The Improvised Implementation of Executive Agreements

64 Pages Posted: 5 May 2021 Last revised: 16 Aug 2022

See all articles by Kathleen Claussen

Kathleen Claussen

University of Miami School of Law; Georgetown University Law Center, Institute of International Economic Law

Date Written: August 2, 2021

Abstract

Implementation is at the core of lawmaking in our divided government. A rich literature covers the waterfront with respect to agencies’ implementation of legislative mandates, and another equally robust line of scholarship considers Congress’s implementation of treaties. Missing from those discussions, however, is another area of implementation central to U.S. foreign relations: the implementation of transnational regulatory agreements.
This Article examines how federal agencies have harnessed far-reaching discretion from Congress on whether and how to implement thousands of international agreements. Agencies regularly implement agreements by relying on a self-developed menu of options much like they do in the domestic regulatory context -- only without the checks and balances that those processes provide. What emerges from this analysis of the operation of agreements all the way down is a set of extemporized means through which the executive maintains control of these agreements and their regulation of the rights of private actors without legislative intervention or administrative law constraints. These revelations stand in contrast with conventional understandings of implementation as well as to prior accounts of how “international law [is] part of our law.”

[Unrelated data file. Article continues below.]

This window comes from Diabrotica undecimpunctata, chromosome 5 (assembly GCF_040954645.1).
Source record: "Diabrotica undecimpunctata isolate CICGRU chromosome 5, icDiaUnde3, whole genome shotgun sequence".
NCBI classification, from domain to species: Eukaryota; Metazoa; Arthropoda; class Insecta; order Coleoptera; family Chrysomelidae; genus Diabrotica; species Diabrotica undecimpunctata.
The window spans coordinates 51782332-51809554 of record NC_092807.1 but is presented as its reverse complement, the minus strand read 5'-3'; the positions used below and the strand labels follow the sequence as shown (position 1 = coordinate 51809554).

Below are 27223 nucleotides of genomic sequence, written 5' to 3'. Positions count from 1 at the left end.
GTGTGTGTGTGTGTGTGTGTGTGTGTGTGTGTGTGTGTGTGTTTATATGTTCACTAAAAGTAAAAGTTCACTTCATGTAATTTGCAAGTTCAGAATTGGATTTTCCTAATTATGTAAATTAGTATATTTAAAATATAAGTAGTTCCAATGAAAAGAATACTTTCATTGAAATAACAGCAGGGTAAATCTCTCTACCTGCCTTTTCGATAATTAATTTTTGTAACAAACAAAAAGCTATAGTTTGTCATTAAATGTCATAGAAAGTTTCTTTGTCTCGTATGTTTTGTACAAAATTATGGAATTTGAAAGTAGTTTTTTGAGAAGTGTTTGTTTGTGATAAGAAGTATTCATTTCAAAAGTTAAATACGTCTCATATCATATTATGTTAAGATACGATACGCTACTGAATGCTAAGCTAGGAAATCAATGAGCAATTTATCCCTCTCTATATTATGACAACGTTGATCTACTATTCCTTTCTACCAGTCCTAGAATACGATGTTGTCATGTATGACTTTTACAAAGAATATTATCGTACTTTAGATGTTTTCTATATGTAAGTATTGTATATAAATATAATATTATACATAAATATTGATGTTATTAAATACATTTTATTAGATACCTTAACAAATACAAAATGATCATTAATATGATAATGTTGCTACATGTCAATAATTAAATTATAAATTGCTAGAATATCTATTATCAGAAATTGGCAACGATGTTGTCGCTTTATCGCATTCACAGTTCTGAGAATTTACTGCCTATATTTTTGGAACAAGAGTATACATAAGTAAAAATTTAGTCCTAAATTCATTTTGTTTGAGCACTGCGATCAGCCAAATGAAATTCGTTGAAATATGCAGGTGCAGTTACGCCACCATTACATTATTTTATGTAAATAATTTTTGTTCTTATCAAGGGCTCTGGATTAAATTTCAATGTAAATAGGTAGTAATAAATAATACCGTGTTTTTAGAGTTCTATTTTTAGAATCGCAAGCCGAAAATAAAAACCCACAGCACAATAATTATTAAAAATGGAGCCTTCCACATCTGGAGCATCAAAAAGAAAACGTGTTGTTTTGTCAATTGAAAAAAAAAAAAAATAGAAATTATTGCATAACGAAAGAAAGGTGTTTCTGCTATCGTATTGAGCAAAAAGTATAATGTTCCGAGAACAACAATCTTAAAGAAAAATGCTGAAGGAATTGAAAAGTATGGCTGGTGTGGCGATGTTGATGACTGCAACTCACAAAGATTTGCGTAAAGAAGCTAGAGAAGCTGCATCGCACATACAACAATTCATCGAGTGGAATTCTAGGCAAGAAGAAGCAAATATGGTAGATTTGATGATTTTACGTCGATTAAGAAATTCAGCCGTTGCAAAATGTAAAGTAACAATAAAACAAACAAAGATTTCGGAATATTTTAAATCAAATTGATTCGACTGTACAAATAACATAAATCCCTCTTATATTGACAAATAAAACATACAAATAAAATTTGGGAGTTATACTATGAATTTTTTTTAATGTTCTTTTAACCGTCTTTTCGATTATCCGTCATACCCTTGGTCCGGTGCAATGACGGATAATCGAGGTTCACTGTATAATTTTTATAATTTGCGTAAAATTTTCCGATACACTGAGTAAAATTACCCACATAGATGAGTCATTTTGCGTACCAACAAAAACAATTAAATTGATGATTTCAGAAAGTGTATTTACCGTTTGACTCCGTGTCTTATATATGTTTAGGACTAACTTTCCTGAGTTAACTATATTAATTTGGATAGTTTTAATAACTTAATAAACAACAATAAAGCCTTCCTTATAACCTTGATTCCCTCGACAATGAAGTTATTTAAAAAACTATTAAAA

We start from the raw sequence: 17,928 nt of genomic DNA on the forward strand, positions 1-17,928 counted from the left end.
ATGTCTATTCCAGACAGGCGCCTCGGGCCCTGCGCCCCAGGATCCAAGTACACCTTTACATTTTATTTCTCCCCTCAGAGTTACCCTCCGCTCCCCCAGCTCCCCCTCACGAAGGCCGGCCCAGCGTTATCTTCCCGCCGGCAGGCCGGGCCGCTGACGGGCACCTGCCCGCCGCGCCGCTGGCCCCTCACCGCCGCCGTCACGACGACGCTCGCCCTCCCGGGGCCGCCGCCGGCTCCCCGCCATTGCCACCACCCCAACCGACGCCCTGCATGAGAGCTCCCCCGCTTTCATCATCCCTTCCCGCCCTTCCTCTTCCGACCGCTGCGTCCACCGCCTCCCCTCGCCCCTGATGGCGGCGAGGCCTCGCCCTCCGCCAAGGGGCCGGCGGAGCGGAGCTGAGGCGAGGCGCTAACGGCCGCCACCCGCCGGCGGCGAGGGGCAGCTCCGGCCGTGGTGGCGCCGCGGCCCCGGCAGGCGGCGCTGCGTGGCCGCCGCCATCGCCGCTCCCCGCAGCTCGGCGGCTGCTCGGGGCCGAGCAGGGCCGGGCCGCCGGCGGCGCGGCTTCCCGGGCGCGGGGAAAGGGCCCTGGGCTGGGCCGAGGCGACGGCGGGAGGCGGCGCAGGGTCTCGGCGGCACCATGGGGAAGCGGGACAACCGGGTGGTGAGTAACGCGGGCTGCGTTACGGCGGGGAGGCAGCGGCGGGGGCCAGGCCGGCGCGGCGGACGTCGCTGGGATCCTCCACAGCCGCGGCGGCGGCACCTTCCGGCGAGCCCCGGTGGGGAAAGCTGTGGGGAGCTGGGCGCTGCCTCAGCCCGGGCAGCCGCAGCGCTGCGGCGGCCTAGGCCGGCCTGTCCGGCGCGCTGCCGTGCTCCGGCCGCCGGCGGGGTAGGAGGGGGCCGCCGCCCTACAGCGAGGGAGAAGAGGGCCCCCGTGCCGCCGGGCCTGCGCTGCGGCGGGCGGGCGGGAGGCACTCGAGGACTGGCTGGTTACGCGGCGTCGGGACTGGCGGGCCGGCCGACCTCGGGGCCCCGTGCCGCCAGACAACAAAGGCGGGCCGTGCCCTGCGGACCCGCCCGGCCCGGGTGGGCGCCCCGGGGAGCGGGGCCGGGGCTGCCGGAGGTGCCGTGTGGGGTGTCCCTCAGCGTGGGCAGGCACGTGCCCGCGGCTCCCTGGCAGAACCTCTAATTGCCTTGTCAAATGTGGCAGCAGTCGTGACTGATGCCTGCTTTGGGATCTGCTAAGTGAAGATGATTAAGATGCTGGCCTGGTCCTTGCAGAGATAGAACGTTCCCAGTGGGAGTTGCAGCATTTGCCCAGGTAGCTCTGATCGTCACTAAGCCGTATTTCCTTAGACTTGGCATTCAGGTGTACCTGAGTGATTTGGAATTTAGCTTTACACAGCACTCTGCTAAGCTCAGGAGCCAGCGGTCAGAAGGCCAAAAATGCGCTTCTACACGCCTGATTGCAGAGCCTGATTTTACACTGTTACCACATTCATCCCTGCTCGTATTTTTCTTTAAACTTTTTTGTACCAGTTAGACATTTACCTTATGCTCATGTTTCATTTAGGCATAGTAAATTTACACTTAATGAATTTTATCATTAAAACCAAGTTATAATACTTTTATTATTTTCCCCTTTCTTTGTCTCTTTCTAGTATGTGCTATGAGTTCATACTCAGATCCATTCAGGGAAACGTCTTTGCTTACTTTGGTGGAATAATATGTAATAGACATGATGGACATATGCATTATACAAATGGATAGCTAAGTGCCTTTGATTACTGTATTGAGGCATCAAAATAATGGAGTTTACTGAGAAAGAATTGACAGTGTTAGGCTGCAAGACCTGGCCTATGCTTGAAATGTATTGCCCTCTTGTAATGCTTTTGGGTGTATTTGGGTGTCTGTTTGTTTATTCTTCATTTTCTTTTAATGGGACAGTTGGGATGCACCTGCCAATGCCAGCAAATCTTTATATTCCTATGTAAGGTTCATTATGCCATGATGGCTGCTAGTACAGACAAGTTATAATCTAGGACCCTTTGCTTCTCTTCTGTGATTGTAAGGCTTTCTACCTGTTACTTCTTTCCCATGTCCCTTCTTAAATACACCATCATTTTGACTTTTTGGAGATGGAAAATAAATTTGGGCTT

Taken together, the Article makes four primary contributions. First, it documents an initial profile of the executive’s agreement implementation mechanisms and draws attention to the legal questions that they raise. Second, it provides a normative assessment of how international commitments get pushed through the grinder of our regulatory state, highlighting both the potential enhancement of rule of law values as well as the latent institutional troubles. Third, it develops a policy recommendation that seeks to maximize the benefits of executive autonomy in agreement implementation while also curbing some of the harms of agencies’ improvisation. Finally, it analyzes the lessons of this revealed practice for both administrative law and foreign relations law and their foundational principles.

Keywords: executive agreements, trade, implementation legislation, delegation, separation of powers, foreign relations, international law

Suggested Citation

Claussen, Kathleen, The Improvised Implementation of Executive Agreements (August 2, 2021). University of Chicago Law Review, Vol. 89, 2022, Available at SSRN: https://ssrn.com/abstract=3838370

Kathleen Claussen (Contact Author)

University of Miami School of Law ( email )

1311 Miller Dr
Coral Gables, FL 33146
United States

Georgetown University Law Center, Institute of International Economic Law ( email )

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